The early-nineteenth century critics of radicals were fearful of radical combination. A writer in the periodical Anti-Jacobin Review and Protestant Advocate in 1820 saw ‘Union societies’ as a ‘favourite plan with the advocates of radicalism’ (vol. LVIII, March–August 1820, p.187). The cartoon by the leading cartoonist of the age (and contributor to the Anti-Jacobin), James Gillray (1756 – 1815), ‘The Union Club’ (published in 1801: a copy can be seen via the online collection of the British Museum, 1868,0808.6922), had its satirical comment:

Thus we’ll Join Heads & Hands all discord shall cease,

And with Bottles & Glasses the Union increase.

As Patriots of England we’ll drink down the Sun

And to dear Friends in Ireland we’ll drink down the Moon

(Gillray’s famous image was later emulated by George Cruikshank’s racist ‘The New Union: Club, Being a Representation of what took place at a celebrated Dinner, given by a celebrated ––society,’ published 19 July 1819: a copy can also be seen via the online collection of the British Museum,1859,0316.148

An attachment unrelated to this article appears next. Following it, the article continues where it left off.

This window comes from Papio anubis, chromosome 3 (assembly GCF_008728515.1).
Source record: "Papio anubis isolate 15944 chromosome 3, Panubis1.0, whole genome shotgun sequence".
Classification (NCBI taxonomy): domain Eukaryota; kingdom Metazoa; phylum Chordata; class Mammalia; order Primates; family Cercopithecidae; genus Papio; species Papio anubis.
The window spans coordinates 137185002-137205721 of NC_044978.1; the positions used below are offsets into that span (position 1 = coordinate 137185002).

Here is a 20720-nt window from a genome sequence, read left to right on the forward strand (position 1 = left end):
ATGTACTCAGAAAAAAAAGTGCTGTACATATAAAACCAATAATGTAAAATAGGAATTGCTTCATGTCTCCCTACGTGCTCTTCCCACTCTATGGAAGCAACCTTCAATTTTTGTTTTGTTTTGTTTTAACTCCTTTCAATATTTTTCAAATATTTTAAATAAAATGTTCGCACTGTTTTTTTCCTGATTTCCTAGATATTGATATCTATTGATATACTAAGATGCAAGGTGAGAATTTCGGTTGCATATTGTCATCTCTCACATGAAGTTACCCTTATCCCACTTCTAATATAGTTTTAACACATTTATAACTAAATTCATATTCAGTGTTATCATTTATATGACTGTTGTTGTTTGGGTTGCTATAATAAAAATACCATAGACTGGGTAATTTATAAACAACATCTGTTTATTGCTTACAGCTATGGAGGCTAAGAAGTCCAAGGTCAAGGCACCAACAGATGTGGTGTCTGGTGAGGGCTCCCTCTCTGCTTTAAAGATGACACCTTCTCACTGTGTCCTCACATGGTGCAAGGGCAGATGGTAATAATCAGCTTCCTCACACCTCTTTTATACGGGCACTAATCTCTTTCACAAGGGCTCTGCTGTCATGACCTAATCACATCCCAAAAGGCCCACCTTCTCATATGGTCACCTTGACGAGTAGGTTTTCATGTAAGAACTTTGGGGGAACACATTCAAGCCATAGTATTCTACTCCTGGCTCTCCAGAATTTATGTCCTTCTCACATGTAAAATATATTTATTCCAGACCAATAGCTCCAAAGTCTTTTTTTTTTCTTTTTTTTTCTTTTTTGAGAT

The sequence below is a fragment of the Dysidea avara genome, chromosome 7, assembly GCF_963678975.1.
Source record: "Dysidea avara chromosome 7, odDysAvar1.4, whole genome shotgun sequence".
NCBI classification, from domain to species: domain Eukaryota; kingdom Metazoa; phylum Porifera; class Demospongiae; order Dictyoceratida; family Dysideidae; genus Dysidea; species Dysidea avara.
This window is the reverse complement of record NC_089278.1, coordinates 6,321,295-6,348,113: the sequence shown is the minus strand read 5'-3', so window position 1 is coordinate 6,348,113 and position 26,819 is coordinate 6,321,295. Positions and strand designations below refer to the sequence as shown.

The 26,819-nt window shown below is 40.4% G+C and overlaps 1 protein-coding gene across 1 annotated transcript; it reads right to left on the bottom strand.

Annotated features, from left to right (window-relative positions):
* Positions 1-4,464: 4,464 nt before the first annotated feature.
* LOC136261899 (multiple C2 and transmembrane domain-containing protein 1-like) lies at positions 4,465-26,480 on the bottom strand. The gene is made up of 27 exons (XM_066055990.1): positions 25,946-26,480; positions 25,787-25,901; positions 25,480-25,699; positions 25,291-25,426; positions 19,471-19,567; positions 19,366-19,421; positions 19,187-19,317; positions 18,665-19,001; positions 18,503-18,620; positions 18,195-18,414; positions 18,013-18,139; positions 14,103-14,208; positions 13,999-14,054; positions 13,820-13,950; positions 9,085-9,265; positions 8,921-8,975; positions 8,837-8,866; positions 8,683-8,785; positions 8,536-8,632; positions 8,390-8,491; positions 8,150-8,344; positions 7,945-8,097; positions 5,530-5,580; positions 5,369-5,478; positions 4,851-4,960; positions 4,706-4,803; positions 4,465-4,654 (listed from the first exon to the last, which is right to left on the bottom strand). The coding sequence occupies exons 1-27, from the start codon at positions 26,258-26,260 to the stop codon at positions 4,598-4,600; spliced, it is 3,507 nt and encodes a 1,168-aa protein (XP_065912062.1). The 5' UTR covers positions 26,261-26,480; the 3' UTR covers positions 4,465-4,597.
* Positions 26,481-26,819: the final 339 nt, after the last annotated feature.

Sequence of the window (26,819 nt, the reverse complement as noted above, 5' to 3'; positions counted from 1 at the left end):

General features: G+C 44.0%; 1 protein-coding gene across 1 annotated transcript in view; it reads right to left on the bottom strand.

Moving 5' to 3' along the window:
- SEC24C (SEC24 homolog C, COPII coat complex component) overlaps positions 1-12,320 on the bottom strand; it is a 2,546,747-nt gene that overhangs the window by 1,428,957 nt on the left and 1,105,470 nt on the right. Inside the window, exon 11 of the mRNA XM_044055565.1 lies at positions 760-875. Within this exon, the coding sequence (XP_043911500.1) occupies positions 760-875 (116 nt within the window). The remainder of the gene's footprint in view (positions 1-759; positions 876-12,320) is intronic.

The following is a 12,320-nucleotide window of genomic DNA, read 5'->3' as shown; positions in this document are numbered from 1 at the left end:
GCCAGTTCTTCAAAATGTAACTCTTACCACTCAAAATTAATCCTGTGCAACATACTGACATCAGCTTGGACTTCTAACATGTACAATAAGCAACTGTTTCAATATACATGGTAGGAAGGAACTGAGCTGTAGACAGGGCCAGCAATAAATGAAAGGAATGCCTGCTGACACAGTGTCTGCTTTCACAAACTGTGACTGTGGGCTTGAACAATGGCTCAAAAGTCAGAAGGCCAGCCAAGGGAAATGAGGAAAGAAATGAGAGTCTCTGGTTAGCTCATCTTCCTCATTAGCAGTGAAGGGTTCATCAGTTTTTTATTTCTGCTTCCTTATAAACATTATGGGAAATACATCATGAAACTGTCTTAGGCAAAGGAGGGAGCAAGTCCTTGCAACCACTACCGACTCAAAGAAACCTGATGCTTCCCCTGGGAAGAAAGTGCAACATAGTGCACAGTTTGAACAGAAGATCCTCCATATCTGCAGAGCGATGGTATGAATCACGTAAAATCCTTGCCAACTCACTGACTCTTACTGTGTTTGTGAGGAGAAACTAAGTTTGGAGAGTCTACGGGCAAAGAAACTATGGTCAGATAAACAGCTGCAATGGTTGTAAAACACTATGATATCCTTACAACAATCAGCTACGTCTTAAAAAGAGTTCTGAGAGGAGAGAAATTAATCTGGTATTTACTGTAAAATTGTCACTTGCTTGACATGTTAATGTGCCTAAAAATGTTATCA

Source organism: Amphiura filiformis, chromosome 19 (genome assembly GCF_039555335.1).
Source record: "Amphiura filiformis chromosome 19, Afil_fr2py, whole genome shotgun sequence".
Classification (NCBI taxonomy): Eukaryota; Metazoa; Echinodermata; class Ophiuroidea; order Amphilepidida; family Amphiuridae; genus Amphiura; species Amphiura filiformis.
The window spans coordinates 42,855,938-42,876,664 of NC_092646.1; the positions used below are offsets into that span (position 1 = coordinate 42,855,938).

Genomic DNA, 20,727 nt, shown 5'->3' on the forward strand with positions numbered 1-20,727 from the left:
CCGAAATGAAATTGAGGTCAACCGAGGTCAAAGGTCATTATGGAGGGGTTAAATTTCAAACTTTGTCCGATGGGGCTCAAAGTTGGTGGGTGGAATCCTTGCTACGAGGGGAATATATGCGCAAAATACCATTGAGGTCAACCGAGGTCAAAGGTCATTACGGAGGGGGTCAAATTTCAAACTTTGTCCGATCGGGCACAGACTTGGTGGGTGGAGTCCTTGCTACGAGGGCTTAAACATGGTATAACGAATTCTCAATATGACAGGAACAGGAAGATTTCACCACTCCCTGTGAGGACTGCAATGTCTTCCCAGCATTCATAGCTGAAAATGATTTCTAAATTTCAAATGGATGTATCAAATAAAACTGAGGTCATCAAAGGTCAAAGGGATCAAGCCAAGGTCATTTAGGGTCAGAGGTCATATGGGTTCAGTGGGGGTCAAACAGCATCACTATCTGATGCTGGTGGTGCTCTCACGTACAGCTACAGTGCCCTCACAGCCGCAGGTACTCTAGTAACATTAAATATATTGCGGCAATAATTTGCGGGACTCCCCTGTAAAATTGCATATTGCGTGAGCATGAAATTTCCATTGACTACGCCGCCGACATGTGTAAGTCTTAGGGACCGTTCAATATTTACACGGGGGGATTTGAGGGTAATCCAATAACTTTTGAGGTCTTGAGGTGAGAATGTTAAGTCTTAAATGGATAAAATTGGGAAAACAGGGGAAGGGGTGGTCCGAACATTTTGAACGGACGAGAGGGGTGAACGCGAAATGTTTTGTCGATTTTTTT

‘Union is strength in all cases and without any exception,’ asserted the Owenite socialist author of ‘Considerations’ for those who wish to untie under the New System of Union and Mutual Co-operation  (reprinted in Gregory Claeys, Owenite Socialism: 1823–1831, published in 2005). In Owenism, not only was the social system to be one of mutual co-operation, with the ‘principle of union’ (see Owen’s ‘Report to the County of Lanark’ of 1820; and his autobiographical The Life of Robert Owen) rather than a social system established on the basis of individualism, but we see the call for union in thought too, as the reverse of the diversity of opinion about religious beliefs in the old moral world. Universal facts were to be opposed to the ‘jarring opinions upon abstract subjects,’ in the words of Thomas Macconnell in 1832 (The Signs of the Times. A Lecture Delivered in … Robert Owen’s Institution, Etc (London: Eamonson, 1832), p.13), and the ‘advantages of union in practice’ were extolled. The Owenite future was concerned with the ‘practice of union’, and contrasted present-day division with the hoped-for ‘cordial union of interests’. And Owenite writers identified it in many other ideal forms (including the ‘free unions’ of the sexes), when they employed the language of union. But in order to make any union ‘consistent,’ in co-operative societies, so the Unitarian Reverend Franklin Baker argued in 1830, these needed to be formed from ‘equality’ of social condition and experience by restricting membership to the working classes. (See the Reverend F. Baker, ‘The Universal Pamphleteer. The Second Lecture on Co-operation. Delivered by the Reverend F. Baker, May 3, 1830, At the Sessions’ Room, Bolton’ and also republished in Claeys, Owenite Socialism: 1823–1831).